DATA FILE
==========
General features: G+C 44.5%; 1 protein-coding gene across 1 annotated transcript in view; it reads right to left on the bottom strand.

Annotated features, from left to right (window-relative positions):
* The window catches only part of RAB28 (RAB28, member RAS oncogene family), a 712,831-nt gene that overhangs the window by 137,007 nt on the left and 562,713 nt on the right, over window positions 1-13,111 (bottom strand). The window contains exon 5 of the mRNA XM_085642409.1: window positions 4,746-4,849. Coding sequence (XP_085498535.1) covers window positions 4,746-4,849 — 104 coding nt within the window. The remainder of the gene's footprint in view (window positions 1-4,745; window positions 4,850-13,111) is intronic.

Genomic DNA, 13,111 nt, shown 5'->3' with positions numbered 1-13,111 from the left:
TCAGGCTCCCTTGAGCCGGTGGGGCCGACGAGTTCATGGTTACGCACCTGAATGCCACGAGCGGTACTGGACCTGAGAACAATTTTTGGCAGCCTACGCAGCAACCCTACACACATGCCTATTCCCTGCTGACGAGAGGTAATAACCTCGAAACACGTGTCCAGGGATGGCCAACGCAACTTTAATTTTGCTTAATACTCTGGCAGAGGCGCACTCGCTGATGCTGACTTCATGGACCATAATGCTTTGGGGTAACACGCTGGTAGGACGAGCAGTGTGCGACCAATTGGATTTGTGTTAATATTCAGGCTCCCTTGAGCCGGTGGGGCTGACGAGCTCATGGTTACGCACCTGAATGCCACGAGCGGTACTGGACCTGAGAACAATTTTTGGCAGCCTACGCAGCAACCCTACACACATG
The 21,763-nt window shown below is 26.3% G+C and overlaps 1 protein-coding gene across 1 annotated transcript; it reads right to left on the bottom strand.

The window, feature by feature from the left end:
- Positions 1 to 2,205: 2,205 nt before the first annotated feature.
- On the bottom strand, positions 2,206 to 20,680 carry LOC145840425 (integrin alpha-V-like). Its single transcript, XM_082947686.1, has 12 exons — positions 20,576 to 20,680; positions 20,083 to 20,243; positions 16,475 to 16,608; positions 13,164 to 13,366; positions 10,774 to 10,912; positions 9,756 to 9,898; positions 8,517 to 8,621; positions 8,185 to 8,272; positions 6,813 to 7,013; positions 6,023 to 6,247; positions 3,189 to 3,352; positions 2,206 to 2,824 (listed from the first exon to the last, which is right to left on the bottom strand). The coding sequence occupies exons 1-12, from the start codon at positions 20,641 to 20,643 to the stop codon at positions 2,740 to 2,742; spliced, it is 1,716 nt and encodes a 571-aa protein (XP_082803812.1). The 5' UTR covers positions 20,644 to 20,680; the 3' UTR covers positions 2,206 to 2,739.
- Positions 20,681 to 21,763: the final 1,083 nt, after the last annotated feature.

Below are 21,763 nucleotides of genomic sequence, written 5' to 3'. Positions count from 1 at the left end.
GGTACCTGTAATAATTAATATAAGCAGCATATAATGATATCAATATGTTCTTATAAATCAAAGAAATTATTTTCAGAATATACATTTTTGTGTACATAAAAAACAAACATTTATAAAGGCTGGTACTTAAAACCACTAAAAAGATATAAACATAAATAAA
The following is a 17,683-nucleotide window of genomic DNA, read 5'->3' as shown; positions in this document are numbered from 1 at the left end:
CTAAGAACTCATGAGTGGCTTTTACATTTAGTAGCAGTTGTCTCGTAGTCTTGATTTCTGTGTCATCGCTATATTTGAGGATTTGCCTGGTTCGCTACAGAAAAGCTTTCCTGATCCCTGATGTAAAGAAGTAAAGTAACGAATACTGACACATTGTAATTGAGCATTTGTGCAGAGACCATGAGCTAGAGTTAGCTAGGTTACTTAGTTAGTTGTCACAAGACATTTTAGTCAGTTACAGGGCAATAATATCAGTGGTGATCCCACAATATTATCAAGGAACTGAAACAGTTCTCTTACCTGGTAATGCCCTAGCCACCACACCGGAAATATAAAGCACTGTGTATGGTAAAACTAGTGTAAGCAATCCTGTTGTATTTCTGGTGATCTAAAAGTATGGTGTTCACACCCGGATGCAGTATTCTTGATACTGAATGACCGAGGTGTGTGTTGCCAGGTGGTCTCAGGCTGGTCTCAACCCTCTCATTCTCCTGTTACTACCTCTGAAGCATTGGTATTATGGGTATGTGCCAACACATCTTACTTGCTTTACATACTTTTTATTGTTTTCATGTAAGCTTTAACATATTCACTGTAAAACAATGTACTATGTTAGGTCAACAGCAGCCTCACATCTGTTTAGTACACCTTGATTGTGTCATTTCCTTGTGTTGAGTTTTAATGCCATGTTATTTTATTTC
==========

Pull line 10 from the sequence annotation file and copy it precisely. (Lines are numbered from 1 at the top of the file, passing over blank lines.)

- Positions 20,681 to 21,763: the final 1,083 nt, after the last annotated feature.